Homeopathy “not based on sound scientific principles”, vet body declares


Britain’s Royal College of Veterinary Surgeons position on homeopathy is that it is “not based on sound scientific principles”, but two homeopathic bodies believe that has “serious implications for the whole profession and the future of veterinary medicine”.

The RCVS position statement on Complementary and Alternative Medicines came after discussions in recent years within the veterinary community. The RCVS said: “We have recently been asked questions about complementary and alternative medicines and treatments in general, and homeopathy in particular.

In 2015, campaigners petitioned the RCVS to blacklist homeopathy from the treatments vets are allowed to offer animals and their owners.

“We would like to highlight our commitment to promoting the advancement of veterinary medicine on sound scientific principles and to reiterate the fundamental obligation on our members as practitioners within a science-based profession, which is to make animal welfare their first consideration.”

It continued: “In fulfilling this obligation, we expect treatments offered by veterinary surgeons are underpinned by a recognised evidence base or sound scientific principles. Veterinary surgeons should not make unproven claims about any treatments, including prophylactic treatments.

“Homeopathy exists without a recognised body of evidence for its use. Furthermore, it is not based on sound scientific principles. To protect animal welfare, we regard such treatments as being complementary rather than alternative to treatments, for which there is a recognised evidence base or which are based in sound scientific principles.

“It is vital to protect the welfare of animals committed to the care of the veterinary profession and the public’s confidence in the profession that any treatments not underpinned by a recognised evidence base or sound scientific principles do not delay or replace those that do.”

RCVS president Stephen May said that the “overwhelming majority” of council members agreed with the statement.

But the Faculty of Homeopathy, founded in 1844 and the registering body for statutorily regulated healthcare professionals who integrate homeopathy into their practice, believes the society’s position has “serious implications for the whole profession and the future of veterinary medicine”.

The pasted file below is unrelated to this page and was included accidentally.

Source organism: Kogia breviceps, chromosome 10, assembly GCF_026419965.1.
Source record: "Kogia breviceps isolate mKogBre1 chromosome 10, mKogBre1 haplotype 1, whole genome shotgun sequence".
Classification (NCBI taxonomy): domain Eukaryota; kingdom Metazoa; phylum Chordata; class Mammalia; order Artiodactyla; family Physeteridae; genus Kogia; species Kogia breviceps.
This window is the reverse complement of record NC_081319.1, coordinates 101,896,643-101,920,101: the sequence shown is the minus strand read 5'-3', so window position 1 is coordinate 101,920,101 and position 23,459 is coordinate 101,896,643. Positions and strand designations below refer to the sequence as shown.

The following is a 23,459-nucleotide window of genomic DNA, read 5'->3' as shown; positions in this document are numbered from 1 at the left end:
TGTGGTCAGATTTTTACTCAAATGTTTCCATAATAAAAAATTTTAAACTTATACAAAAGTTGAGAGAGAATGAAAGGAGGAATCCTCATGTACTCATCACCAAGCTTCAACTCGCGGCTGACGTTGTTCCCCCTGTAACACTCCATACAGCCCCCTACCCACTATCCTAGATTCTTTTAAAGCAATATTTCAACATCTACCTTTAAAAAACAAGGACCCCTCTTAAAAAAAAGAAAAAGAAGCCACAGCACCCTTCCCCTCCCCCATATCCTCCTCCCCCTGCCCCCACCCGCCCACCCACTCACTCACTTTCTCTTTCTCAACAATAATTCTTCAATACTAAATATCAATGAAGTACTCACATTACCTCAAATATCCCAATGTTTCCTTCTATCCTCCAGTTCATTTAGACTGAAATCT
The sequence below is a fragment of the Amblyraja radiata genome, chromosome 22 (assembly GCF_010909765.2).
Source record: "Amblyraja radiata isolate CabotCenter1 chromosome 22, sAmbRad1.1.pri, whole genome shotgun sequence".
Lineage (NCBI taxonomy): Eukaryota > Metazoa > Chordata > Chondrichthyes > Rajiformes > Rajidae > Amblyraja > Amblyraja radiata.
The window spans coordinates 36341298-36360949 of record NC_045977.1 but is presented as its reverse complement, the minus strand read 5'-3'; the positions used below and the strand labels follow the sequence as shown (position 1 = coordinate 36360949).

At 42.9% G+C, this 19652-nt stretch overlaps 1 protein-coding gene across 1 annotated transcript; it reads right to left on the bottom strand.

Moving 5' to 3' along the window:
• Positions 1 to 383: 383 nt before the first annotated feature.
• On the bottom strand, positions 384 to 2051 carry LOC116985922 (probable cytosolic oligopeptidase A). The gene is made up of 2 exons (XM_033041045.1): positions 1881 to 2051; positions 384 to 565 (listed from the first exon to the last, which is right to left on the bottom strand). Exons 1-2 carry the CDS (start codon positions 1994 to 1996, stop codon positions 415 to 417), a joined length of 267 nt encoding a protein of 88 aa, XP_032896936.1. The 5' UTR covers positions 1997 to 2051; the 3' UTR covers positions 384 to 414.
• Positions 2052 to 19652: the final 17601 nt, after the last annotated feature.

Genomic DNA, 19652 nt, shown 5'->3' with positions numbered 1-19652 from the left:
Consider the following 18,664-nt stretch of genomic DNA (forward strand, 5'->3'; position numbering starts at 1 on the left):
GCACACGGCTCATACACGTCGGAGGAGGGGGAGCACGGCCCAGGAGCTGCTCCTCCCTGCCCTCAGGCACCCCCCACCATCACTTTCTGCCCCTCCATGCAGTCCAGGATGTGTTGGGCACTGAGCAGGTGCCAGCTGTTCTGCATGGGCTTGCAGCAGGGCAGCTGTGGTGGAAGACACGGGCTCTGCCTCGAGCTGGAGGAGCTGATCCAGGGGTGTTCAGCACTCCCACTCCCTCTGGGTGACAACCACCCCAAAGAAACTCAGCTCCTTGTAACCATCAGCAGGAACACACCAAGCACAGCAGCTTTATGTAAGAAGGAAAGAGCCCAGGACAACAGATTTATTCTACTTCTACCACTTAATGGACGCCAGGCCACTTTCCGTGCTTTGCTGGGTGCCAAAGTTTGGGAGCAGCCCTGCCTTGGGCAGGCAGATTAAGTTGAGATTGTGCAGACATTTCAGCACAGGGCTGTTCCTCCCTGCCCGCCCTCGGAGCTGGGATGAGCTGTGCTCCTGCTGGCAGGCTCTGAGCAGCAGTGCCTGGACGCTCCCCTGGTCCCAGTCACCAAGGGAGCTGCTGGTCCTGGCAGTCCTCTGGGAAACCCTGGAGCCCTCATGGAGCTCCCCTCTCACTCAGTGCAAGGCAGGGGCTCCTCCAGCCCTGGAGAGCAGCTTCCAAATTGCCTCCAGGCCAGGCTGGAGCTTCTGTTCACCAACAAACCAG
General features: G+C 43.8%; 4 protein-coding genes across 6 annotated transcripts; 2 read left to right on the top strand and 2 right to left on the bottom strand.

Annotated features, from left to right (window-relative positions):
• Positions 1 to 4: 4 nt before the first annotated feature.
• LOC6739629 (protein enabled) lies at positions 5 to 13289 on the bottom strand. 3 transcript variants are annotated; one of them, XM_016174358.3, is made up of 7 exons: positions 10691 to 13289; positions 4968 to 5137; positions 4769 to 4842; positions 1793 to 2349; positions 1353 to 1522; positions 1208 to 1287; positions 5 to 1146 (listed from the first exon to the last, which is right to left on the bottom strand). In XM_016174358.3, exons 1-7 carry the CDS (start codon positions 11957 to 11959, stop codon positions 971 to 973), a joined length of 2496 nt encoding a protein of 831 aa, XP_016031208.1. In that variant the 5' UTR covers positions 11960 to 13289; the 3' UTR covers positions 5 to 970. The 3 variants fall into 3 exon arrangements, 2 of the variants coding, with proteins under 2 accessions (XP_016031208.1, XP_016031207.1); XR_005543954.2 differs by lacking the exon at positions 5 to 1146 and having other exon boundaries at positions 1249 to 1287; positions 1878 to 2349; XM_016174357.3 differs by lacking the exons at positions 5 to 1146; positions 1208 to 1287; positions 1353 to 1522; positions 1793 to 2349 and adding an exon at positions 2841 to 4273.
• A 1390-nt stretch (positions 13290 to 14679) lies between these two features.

Veterinary dean Peter Gregory said The Faculty of Homeopathy was joining with the British Association of Homeopathic Veterinary Surgeons to outline their concerns with the RCVS.

“Firstly, the RCVS failed to consult with stakeholders actually involved in homeopathy and complementary medicine before considering and issuing its statement. This is contrary to the usual procedure followed by the RCVS when reviewing important matters relating to clinical practice.”

In a statement, Gregory said there was growing interest in homeopathy from animal owners, “as they see conventional medicines regularly failing or producing adverse side effects. This is especially true in livestock farming, where there is a drive to reduce the dependence on antibiotics in light of concerns about antimicrobial resistance”.

He said it was disappointing the RCVS “appears to be criticising vets who are best placed to offer advice on the appropriate use of homeopathy.”

“It is clear that by adopting this position in relation to homeopathy and other complementary therapies, the RCVS is limiting the clinical freedom the veterinary profession has always enjoyed.

“Moreover, in allowing a vocal minority to influence its policy on this issue, the RCVS has set a dangerous precedent where similar groups could, in the future, restrict clinical freedom further, as well as stifle innovation, research and the development of new treatments. This presents a far greater threat to animal welfare than homeopathy could ever be.”

he British Association of Homeopathic Veterinary Surgeons said it was “deeply disappointed that the RCVS has chosen to step outside its remit and make such an ill-considered and misinformed statement regarding Complementary and Alternative Medicines (CAM) in general, and Homeopathy in particular.”


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